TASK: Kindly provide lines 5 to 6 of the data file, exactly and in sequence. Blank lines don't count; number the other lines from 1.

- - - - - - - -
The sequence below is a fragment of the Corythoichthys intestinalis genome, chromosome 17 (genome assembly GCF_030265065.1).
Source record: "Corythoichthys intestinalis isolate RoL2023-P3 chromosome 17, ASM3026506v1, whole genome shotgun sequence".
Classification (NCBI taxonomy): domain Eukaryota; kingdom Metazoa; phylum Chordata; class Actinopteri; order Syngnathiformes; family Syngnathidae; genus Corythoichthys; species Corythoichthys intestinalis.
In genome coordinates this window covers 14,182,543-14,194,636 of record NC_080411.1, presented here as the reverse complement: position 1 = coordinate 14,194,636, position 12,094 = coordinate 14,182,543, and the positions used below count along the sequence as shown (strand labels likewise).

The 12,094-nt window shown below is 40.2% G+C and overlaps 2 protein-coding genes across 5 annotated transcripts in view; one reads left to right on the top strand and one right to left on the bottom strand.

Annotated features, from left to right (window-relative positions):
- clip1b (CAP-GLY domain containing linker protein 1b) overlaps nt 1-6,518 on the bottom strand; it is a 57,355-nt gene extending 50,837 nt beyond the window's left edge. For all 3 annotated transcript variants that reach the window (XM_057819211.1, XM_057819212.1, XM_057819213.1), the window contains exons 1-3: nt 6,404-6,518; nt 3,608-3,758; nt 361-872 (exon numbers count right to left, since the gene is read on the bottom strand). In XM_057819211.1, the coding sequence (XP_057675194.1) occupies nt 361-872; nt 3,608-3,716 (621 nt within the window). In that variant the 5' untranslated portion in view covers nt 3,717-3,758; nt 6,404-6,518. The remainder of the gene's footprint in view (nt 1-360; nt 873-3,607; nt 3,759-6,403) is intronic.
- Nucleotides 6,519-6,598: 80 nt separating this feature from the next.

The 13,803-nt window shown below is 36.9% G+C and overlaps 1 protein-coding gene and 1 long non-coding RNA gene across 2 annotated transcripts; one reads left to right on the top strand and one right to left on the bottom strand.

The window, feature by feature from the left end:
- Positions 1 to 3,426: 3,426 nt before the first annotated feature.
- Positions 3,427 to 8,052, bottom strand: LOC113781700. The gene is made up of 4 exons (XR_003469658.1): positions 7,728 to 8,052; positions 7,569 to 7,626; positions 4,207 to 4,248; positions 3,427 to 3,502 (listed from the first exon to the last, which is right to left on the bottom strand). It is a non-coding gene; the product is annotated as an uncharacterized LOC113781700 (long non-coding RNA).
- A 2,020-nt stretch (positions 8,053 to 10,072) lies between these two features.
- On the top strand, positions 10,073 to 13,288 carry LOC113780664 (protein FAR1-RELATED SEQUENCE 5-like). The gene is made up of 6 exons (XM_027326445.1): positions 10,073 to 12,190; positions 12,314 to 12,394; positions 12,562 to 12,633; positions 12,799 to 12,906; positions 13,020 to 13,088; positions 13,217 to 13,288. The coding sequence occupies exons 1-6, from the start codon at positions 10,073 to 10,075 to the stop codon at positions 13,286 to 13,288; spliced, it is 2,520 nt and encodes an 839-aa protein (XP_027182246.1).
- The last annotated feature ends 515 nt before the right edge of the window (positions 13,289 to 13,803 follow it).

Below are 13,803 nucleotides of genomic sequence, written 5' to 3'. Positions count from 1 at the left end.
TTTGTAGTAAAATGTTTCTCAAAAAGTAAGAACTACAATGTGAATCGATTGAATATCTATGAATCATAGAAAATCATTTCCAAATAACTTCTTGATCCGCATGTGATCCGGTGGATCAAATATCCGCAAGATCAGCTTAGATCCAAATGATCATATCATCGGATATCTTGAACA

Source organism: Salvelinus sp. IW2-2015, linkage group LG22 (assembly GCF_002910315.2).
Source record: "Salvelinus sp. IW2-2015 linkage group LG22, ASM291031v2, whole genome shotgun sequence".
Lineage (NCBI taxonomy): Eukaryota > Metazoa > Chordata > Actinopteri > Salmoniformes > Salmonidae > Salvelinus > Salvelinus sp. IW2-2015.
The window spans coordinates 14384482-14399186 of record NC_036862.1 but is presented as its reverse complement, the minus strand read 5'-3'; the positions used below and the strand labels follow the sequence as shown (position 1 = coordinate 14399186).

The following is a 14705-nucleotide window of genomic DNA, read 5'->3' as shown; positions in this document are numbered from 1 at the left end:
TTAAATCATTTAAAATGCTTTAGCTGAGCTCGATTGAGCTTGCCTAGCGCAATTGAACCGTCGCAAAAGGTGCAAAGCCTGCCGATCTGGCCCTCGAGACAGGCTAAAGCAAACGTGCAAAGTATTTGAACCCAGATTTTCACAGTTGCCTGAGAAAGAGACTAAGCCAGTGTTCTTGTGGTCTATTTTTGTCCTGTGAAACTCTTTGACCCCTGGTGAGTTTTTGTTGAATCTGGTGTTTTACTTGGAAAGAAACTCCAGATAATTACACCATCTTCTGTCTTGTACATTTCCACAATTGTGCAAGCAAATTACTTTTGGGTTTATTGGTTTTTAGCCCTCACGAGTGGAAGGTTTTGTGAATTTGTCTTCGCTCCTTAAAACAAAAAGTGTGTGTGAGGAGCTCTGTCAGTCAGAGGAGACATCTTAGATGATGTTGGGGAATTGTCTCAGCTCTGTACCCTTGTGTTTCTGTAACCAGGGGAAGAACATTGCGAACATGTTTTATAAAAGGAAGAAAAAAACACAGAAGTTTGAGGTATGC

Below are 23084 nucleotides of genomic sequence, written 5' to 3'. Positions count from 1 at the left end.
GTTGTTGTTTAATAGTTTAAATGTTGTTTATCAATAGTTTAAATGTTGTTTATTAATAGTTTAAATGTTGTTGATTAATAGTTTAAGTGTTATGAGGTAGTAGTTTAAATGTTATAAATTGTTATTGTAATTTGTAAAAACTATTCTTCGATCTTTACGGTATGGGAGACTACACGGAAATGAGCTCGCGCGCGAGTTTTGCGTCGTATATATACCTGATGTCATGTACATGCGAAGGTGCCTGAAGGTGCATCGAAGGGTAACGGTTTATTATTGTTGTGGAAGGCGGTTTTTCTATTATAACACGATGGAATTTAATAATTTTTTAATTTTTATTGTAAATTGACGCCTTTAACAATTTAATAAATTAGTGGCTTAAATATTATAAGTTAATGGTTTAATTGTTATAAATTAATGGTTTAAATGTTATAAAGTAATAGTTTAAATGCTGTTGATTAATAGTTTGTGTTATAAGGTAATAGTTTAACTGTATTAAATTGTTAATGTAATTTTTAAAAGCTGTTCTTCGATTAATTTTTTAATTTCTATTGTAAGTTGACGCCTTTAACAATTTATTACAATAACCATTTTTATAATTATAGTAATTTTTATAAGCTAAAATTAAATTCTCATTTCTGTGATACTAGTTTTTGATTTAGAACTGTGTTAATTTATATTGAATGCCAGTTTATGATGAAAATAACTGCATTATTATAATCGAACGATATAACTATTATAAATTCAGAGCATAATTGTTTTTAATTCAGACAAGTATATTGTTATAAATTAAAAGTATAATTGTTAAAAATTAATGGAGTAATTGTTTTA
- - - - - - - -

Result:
The 12,094-nt window shown below is 40.2% G+C and overlaps 2 protein-coding genes across 5 annotated transcripts in view; one reads left to right on the top strand and one right to left on the bottom strand.

Annotated features, from left to right (window-relative positions):